It’s gaining a reputation as one of the best indoor BMX/skate parks in the country. But those checking out The Hangar near Denver Baptist Church get a dose of something larger than big air.

Back around 2007 the church purchased 60 acres of land across the road from its main campus. That property included a large hangar that was previously used by a modular home manufacturing company. The next year members began the process to clean it out and build ramps for skateboarders and BMX riders.

Denver lies northwest of Charlotte, which holds a heavy BMX presence. Word soon got out about the indoor park outside of the city. It didn’t quite catch on as hoped, however, due mainly to the skill level required to navigate the ramps. In the meantime, the rest of the warehouse served as storage for disaster relief equipment belonging to North Carolina Baptist Men.

Michael Salanik arrived at Denver Baptist as student pastor in 2014 and immediately saw the potential when he looked inside the building.

“I thought, ‘Wow. This is awesome,’” Salanik said. “I’d never gotten into BMX or skateboarding but knew having all of that space and equipment together was rare. So I wanted to open it back up, and the church said to go for it.”

More ramps were added to the 15 or so already there. Church members pitched in to install turf and a court that could be used for basketball and volleyball. The Hangar now includes other games like ping pong and gaga ball as well as a concession stand. The Disaster Relief equipment has since been relocated.

It was supposed to be unveiled in April 2020, but COVID-19 delayed those plans. Nevertheless, later that year a team of riders from major bike manufacturer Mongoose swung through and added The Hangar to its list of top spots to ride in the Carolinas. That group included Olympic Bronze medalist Nikita Ducarroz and X Games veteran Mykel Larrin.

“Arriving at the Denver park felt like I was stepping back into my childhood,” Larrin said. “With an early 2000s Midwest park flavor, it was so much fun getting to play around with some of the lines and flow of the place. Definitely a hidden gem!”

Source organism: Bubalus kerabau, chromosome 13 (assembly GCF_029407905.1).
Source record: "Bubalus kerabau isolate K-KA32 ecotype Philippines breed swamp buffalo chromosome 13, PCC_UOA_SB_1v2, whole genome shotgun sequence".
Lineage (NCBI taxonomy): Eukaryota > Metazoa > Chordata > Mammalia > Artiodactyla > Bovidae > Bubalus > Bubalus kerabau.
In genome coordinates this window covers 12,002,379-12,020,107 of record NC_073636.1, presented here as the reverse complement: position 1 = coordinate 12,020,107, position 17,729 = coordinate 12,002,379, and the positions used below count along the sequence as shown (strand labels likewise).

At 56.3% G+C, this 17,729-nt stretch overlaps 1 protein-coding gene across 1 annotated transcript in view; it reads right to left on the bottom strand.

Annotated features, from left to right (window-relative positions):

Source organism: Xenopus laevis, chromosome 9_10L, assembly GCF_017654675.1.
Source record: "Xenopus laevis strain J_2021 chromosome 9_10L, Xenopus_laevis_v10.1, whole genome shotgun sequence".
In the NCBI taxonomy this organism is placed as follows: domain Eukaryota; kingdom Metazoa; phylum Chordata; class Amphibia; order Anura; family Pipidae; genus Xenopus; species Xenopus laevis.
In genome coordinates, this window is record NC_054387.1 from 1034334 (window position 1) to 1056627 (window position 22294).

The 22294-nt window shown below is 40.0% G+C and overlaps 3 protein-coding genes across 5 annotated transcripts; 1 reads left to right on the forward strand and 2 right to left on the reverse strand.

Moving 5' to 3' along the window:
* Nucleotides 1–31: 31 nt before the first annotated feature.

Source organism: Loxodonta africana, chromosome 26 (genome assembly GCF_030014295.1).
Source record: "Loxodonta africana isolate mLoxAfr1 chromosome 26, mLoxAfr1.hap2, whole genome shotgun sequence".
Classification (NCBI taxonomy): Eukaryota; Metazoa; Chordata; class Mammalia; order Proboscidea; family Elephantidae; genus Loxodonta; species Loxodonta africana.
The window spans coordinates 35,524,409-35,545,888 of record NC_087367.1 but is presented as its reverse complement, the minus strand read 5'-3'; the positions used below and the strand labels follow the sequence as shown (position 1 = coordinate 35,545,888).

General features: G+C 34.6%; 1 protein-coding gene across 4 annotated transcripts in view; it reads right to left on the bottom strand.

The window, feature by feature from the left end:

It was a clear signal the church’s work had paid off.

“You don’t know what you have until you have five pro riders walk in and say ‘Whoa!’” Salanik said.

Fictional BMX legend Cru Jones made an appearance recently, sort of, when The Hangar screened the 1986 movie Rad. Fans of the film from Charlotte loaned a Corvette and Blazer with two mounted Mongoose bicycles from the movie – all signed by the cast – to the church for display.

Because of the delay from COVID-19, it was only recently that The Hangar began to become what many felt it could be. It’s a place to hang out, have fun and sharpen your skills, but also somewhere you can grow in your relationship with Christ.

Kyle Holcombe appreciated The Hangar as a place where he and his son, Hunter, could bond over their love for BMX. Kyle had lost time during a stint in prison brought about by drug-related charges. Upon his release, the two tried out different riding parks before discovering The Hangar.

He loved the ramps. The devotionals by Salanik and others, not so much.

“I grew up in a Southern Baptist family and we went to church all the time, read the Bible every day,” Holcombe said. “But when I turned 16 or 17, I ran from it.”

That led him to a bad crowd and worse decisions. An indifference, even bitterness, toward God took root. At The Hangar, Holcombe began to soften toward the message.

Michael Salanik, student pastor at Denver Baptist Church, gives a devotional on a Friday night when The Hangar is open for free to the community.

“Michael didn’t treat [BMXers and skateboarders] like stereotypes,” he said. “But if I brought up something he didn’t agree with, he’d say he wasn’t co-signing on that. He was like a sponsor in [Narcotics Anonymous]. He just kept it real. If I wanted him to tell me something to make me feel better that wasn’t Jesus-oriented, he wouldn’t do that.

“I started to build a trust in him and open up to him more [about Christ]. The pilot light was lit again.”

Holcombe has since been baptized and is being discipled. “My convictions have changed and are becoming stronger. I’m slowly giving away those fleshly things and submitting them to the Lord,” he said.

On Tuesday through Thursdays, The Hangar is open to the community from 8 a.m.-3 p.m. for $5. Thursdays from 6-9 p.m. are reserved for the skatepark only for those over 16. Friday Family Nights are free from 6-9 p.m.

“The mission of the church is to take the gospel out to the community,” Salanik said. “But sometimes God gives these great opportunities for the community to come to you.

“It’s been awesome to see what God has done. We have constant gospel conversations and relationships are being built. We want people to get plugged in and know about Jesus.”

by Scott Barkley, national correspondent, Baptist Press